An ophthalmologist is a medical doctor or a doctor of osteopathic medicine who specializes in eye and vision care. Like optometrists, ophthalmologists can perform eye examinations and write prescriptions for eyeglasses and contacts. Additionally, ophthalmologists are licensed to diagnose and treat
At Kentucky Eye Institute we have many great ophthalmologists on staff, and this month we sat down with Dr. David Blandford, MD, to learn more about the average work day for an ophthalmologist. Born and raised in Kentucky, Dr. Blandford graduated from the University of Kentucky College of Pharmacy in 1981. He received his M.D. degree with distinction from the University of Kentucky College of Medicine in 1989 and completed his Ophthalmic Residency at the University of Kentucky in 1994. He has participated in over 25 medical papers and abstracts and has also co-produced a medication delivery system for eye medications, which has been patented. Dr. Blandford has a long, distinguished career in the field of ophthalmology, and has a special interest in cataract/implant surgery as well as refractive surgery. Dr. Blandford gives us an inside look into his life as an ophthalmologist.
Q: What was it that led you into ophthalmology? How long have you been in the field?
A: I went into ophthalmology because 2 of my kids had tear drainage obstruction. While in the ophthalmologist’s clinic, I found that the doctors were the happiest ones I’d seen. It led me to pursue that career track in medicine and I have been doing this for over 25 years.
Q: What does a typical day/week look like?
A: My typical work week is a mix of one on one patient care in the clinic and surgical care. This mix is one of the things that keeps ophthalmic practice interesting and challenging for me.
Q: What is the most exciting/rewarding part of your job?
A: The most rewarding part of ophthalmology is restoring the sight of people with visual impairments.
Q: What tips do you have for patients when it comes to caring for their eyes?
A: Don’t sleep in contact lenses. Use sunglasses to protect your eyes from excess sunlight. Don’t overuse “get the red out” drops; they can cause problems if overused.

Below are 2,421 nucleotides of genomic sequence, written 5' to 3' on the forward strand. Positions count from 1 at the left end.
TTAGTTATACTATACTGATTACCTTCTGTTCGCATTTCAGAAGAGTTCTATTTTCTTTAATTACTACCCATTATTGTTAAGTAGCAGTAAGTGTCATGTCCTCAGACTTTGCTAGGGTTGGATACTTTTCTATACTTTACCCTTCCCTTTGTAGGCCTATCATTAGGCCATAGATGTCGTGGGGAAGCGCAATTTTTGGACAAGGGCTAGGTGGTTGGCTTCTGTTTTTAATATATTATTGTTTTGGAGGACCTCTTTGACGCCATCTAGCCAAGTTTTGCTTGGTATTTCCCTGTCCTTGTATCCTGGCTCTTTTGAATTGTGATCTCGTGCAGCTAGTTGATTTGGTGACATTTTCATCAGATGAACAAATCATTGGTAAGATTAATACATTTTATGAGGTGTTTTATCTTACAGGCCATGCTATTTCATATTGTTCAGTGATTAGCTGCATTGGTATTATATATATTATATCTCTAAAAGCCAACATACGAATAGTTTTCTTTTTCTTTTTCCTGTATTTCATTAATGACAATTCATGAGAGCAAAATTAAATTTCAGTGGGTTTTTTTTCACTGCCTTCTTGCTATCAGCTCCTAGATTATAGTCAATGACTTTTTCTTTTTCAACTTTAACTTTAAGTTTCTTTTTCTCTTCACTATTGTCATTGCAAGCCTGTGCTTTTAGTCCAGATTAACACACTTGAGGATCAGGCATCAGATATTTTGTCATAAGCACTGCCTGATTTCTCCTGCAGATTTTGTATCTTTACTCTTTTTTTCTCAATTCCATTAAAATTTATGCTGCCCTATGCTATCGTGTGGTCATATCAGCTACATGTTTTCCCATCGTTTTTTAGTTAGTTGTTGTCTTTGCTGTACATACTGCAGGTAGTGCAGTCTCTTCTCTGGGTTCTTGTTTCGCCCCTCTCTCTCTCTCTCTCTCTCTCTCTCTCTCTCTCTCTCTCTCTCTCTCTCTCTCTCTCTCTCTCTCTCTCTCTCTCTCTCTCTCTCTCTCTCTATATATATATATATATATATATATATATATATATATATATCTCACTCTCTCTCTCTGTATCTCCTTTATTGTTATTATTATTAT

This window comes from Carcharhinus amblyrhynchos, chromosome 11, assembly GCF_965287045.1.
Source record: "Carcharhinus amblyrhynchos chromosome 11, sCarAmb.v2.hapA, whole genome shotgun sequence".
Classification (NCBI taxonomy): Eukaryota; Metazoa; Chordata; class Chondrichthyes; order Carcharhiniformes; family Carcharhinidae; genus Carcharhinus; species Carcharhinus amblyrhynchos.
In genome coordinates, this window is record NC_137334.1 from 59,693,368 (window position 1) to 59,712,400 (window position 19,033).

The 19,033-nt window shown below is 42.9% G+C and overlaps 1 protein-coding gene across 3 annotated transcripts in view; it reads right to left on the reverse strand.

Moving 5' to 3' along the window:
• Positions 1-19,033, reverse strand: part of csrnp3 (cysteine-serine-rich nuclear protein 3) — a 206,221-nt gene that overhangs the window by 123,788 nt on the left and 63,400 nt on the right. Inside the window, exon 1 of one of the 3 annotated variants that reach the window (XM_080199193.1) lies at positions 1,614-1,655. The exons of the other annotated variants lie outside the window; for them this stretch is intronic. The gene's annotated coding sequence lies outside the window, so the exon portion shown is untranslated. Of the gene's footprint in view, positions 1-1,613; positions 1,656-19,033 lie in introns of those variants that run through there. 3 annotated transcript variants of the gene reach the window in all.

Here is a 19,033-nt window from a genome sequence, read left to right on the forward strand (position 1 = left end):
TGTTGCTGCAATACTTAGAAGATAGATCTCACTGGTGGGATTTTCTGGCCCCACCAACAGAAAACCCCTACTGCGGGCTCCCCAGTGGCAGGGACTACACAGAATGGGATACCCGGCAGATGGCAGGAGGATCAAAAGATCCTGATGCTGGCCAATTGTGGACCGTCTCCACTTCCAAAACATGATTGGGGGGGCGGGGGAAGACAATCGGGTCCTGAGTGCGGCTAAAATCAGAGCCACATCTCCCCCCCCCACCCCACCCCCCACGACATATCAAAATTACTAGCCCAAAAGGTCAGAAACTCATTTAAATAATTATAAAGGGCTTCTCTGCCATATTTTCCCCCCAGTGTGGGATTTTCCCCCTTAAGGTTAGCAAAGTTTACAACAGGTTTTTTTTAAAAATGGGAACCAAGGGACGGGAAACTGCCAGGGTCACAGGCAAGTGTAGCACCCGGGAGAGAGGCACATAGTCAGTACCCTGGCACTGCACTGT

Q: How do you spend your time outside of the Kentucky Eye Institute?
A: Outside interests include traveling to experience different cultures and culinary arts, gardening (in season) and spending time with friends and family.
Caring for your eyes doesn’t have to be hard, and by following the tips from Dr. Blandford you can help ensure that your eyes stay healthier, longer.
- Don’t sleep in contact lenses: When you fall asleep with your contacts in, a lack of oxygen will cause your cornea to swell, creating an opening for bacteria to enter the eye. This bacteria increases the chance of an eye infection which, if left untreated, can cause serious complications to your vision.
- Use sunglasses to protect from sunlight: Just like your skin, your eyes need to be protected from the sun’s UV rays. Excessive exposure to the sun can cause issues such as cataracts (⅕ of all cases result from UV exposure), macular degeneration (the leading cause of blindness in the US), and Pterygium (tissue growth over the eye that can cause astigmatism).
- Don’t overuse “get the red out” drops: Using these eyedrops in moderation is completely safe, but excessive use can actually cause dry, red eyes to get worse. Naphazoline, an active ingredient in many of these drops, both prescription and over the counter, can cause dizziness, headache, nausea, sweating, and a decreased heart rate.
If you have any questions or concerns about keeping your eyes healthy, give us a call to schedule an appointment with Dr. Blandford or one of our other great doctors. Our optometrists and ophthalmologists are located in Lexington, Corbin, Cynthiana, Jackson, Maysville, Middlesboro, Morehead, Mt. Sterling, Paintsville, and Versailles.